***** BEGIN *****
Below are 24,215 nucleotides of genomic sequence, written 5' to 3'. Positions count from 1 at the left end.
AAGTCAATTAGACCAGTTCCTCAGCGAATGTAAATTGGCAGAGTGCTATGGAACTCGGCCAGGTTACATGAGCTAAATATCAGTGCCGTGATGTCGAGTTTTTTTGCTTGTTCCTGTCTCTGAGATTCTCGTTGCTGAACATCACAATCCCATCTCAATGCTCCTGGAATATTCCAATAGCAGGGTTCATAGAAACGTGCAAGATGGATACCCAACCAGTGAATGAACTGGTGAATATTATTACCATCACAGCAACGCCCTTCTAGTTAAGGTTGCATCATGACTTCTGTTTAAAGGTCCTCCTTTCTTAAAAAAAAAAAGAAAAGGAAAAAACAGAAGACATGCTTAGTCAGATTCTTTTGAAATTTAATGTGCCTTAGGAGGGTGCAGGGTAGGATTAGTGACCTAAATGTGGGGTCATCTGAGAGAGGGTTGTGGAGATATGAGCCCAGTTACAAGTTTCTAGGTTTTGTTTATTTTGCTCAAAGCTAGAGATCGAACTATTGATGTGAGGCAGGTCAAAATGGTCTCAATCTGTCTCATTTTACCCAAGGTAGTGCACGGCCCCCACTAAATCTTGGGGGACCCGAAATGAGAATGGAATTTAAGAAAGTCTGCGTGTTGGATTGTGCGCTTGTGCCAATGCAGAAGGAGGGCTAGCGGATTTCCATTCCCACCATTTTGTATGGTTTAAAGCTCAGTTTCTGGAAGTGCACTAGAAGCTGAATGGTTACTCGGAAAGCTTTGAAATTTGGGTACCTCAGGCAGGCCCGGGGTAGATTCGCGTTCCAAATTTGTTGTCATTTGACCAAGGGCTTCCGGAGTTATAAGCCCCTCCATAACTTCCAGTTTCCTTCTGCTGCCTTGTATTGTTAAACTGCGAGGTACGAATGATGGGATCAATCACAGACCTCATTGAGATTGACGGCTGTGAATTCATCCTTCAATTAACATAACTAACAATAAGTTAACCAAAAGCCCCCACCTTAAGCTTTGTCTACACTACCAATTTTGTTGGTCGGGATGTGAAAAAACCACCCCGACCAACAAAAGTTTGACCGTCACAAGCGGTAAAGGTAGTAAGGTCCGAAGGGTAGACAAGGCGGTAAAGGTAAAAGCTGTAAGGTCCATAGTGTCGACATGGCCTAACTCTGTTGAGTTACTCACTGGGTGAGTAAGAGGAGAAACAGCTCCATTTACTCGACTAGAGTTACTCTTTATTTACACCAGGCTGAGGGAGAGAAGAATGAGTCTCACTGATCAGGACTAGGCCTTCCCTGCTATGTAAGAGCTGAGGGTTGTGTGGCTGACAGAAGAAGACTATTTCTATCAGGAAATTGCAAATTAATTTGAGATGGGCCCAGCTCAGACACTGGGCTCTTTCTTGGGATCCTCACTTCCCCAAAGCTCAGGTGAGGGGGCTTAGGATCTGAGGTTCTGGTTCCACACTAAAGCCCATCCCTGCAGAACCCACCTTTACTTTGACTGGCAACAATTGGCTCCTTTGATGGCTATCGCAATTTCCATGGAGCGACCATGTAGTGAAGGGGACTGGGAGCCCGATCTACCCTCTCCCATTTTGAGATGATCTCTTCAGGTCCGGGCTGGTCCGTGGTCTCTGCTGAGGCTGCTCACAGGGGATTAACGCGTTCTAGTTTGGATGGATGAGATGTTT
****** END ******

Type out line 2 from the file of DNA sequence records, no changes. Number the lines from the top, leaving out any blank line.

AAGTCAATTAGACCAGTTCCTCAGCGAATGTAAATTGGCAGAGTGCTATGGAACTCGGCCAGGTTACATGAGCTAAATATCAGTGCCGTGATGTCGAGTTTTTTTGCTTGTTCCTGTCTCTGAGATTCTCGTTGCTGAACATCACAATCCCATCTCAATGCTCCTGGAATATTCCAATAGCAGGGTTCATAGAAACGTGCAAGATGGATACCCAACCAGTGAATGAACTGGTGAATATTATTACCATCACAGCAACGCCCTTCTAGTTAAGGTTGCATCATGACTTCTGTTTAAAGGTCCTCCTTTCTTAAAAAAAAAAAGAAAAGGAAAAAACAGAAGACATGCTTAGTCAGATTCTTTTGAAATTTAATGTGCCTTAGGAGGGTGCAGGGTAGGATTAGTGACCTAAATGTGGGGTCATCTGAGAGAGGGTTGTGGAGATATGAGCCCAGTTACAAGTTTCTAGGTTTTGTTTATTTTGCTCAAAGCTAGAGATCGAACTATTGATGTGAGGCAGGTCAAAATGGTCTCAATCTGTCTCATTTTACCCAAGGTAGTGCACGGCCCCCACTAAATCTTGGGGGACCCGAAATGAGAATGGAATTTAAGAAAGTCTGCGTGTTGGATTGTGCGCTTGTGCCAATGCAGAAGGAGGGCTAGCGGATTTCCATTCCCACCATTTTGTATGGTTTAAAGCTCAGTTTCTGGAAGTGCACTAGAAGCTGAATGGTTACTCGGAAAGCTTTGAAATTTGGGTACCTCAGGCAGGCCCGGGGTAGATTCGCGTTCCAAATTTGTTGTCATTTGACCAAGGGCTTCCGGAGTTATAAGCCCCTCCATAACTTCCAGTTTCCTTCTGCTGCCTTGTATTGTTAAACTGCGAGGTACGAATGATGGGATCAATCACAGACCTCATTGAGATTGACGGCTGTGAATTCATCCTTCAATTAACATAACTAACAATAAGTTAACCAAAAGCCCCCACCTTAAGCTTTGTCTACACTACCAATTTTGTTGGTCGGGATGTGAAAAAACCACCCCGACCAACAAAAGTTTGACCGTCACAAGCGGTAAAGGTAGTAAGGTCCGAAGGGTAGACAAGGCGGTAAAGGTAAAAGCTGTAAGGTCCATAGTGTCGACATGGCCTAACTCTGTTGAGTTACTCACTGGGTGAGTAAGAGGAGAAACAGCTCCATTTACTCGACTAGAGTTACTCTTTATTTACACCAGGCTGAGGGAGAGAAGAATGAGTCTCACTGATCAGGACTAGGCCTTCCCTGCTATGTAAGAGCTGAGGGTTGTGTGGCTGACAGAAGAAGACTATTTCTATCAGGAAATTGCAAATTAATTTGAGATGGGCCCAGCTCAGACACTGGGCTCTTTCTTGGGATCCTCACTTCCCCAAAGCTCAGGTGAGGGGGCTTAGGATCTGAGGTTCTGGTTCCACACTAAAGCCCATCCCTGCAGAACCCACCTTTACTTTGACTGGCAACAATTGGCTCCTTTGATGGCTATCGCAATTTCCATGGAGCGACCATGTAGTGAAGGGGACTGGGAGCCCGATCTACCCTCTCCCATTTTGAGATGATCTCTTCAGGTCCGGGCTGGTCCGTGGTCTCTGCTGAGGCTGCTCACAGGGGATTAACGCGTTCTAGTTTGGATGGATGAGATGTTT